# Week 30: Coloring is not Just for Kindergarten

I am trying to tell my 15yr old daughter that an elective high school credit in Graph Theory would be fun next year. Of course I do this as subtly as possible – I start drawing coloring sheets for this post on my iPad and then carefully shade them in. All three of my children slowly sneak up behind me and breath in my ear.

“You know that it will never take more than four colors” I state.

“Really?” I hear my oldest daughter say with a sense of wonder in her voice. “Can I make one?” she asks reaching for my device.

She takes over the iPad. I go for a run. I clean up a bit. She is still designing, thinking, coloring. A wave of gratitude flows over me “Thank God that coloring isn’t just for kindergarten.” We are so blessed to have the abundance and time to be able to color, play, and contemplate.

She finishes her design. “It looks like the beautiful cobbles on our Oregon beaches.” I think, then say.

“That’s what I was going for.” She says. Then gets up and goes back to her school work.

This week I challenge learners to play with coloring sheets. Make your own. Share them. Color them. Contemplate them. Can you restrict the coloring to four colors? It may take some problem solving for more complex sheets.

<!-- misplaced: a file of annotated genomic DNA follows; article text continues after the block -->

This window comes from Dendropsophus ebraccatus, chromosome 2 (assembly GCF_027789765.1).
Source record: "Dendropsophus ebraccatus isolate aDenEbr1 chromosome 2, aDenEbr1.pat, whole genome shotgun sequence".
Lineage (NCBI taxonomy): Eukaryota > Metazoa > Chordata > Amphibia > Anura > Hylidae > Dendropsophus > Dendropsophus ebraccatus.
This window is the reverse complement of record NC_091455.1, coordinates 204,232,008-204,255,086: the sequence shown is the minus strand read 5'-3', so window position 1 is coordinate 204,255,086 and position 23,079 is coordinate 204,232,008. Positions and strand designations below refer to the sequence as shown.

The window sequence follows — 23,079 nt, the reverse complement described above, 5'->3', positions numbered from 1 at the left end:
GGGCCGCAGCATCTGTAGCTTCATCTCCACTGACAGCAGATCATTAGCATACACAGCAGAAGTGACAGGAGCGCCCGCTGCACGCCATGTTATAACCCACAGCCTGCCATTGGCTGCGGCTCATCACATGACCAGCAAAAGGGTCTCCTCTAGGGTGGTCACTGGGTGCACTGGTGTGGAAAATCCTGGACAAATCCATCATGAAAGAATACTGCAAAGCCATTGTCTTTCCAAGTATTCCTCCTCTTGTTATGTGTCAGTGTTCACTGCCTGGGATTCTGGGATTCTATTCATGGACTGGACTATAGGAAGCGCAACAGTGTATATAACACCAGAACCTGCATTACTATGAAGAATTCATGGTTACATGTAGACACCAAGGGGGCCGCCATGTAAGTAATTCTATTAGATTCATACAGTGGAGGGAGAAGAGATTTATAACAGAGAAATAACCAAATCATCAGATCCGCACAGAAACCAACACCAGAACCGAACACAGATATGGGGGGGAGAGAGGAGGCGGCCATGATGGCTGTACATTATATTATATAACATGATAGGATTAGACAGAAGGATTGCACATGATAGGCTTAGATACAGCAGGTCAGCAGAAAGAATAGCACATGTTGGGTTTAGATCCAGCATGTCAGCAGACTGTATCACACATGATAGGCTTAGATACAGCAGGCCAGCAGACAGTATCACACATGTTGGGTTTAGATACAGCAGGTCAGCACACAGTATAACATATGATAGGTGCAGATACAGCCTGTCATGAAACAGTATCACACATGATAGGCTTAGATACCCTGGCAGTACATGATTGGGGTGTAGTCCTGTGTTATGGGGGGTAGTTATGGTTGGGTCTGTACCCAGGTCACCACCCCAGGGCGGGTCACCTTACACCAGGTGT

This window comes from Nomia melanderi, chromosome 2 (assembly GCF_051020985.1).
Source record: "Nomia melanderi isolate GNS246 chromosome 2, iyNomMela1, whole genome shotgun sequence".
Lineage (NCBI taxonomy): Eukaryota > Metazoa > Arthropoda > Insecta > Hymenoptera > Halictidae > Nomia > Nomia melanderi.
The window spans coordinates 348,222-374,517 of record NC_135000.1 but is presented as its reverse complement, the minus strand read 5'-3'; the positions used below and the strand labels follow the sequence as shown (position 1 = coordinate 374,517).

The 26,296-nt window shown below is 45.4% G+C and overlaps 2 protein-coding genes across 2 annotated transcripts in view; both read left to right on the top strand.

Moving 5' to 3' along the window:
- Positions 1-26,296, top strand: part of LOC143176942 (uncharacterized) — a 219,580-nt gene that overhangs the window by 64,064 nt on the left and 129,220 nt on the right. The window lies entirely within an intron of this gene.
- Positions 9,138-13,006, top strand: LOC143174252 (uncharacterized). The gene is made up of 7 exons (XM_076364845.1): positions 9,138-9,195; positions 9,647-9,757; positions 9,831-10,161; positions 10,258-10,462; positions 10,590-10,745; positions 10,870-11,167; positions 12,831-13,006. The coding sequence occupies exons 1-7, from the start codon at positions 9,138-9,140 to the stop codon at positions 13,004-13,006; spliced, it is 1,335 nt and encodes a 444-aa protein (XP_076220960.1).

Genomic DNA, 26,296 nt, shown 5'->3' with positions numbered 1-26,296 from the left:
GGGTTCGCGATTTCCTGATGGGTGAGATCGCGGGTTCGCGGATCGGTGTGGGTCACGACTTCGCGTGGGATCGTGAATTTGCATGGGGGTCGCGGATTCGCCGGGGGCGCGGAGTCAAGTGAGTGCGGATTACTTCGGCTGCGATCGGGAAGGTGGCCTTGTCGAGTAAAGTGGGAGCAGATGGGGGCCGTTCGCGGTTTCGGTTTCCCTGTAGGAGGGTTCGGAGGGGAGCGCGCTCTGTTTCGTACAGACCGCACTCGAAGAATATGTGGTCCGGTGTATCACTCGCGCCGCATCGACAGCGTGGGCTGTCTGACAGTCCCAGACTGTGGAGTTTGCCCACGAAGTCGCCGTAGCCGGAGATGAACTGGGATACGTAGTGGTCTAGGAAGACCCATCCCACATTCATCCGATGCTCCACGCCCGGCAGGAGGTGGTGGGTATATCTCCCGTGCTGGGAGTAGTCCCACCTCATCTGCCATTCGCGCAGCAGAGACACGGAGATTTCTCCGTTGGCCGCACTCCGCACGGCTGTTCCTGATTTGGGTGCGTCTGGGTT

In graph theory, there is the study of graphs that are made up of nodes (vertices) that are connected with lines (edges). Create a graph for one of your coloring sheets, where the regions are nodes and lines connect the regions that touch.

You could also create a graph with nodes and edges and then the coloring sheet to go with it.

Below are a couple examples (some blank for you, my readers, to use):

# Week 18: Castles, Maps and Spaceships – Let’s Draft

This week learners can dive deep into their imaginary worlds (or real world inventions). The project this week is to create a map, castle, spacecraft or invention. The math focus will be on developing a sense of scale. Younger learners may practice scale with proportions in their drawings. Older learners may add units and measurements to their designs.

Offer various materials for their designs: graph paper, extra large sheets, engineering papers, isometric, or hex. Facilitators can supplement learning by looking at maps, blueprints, and patent designs that learners are interested in.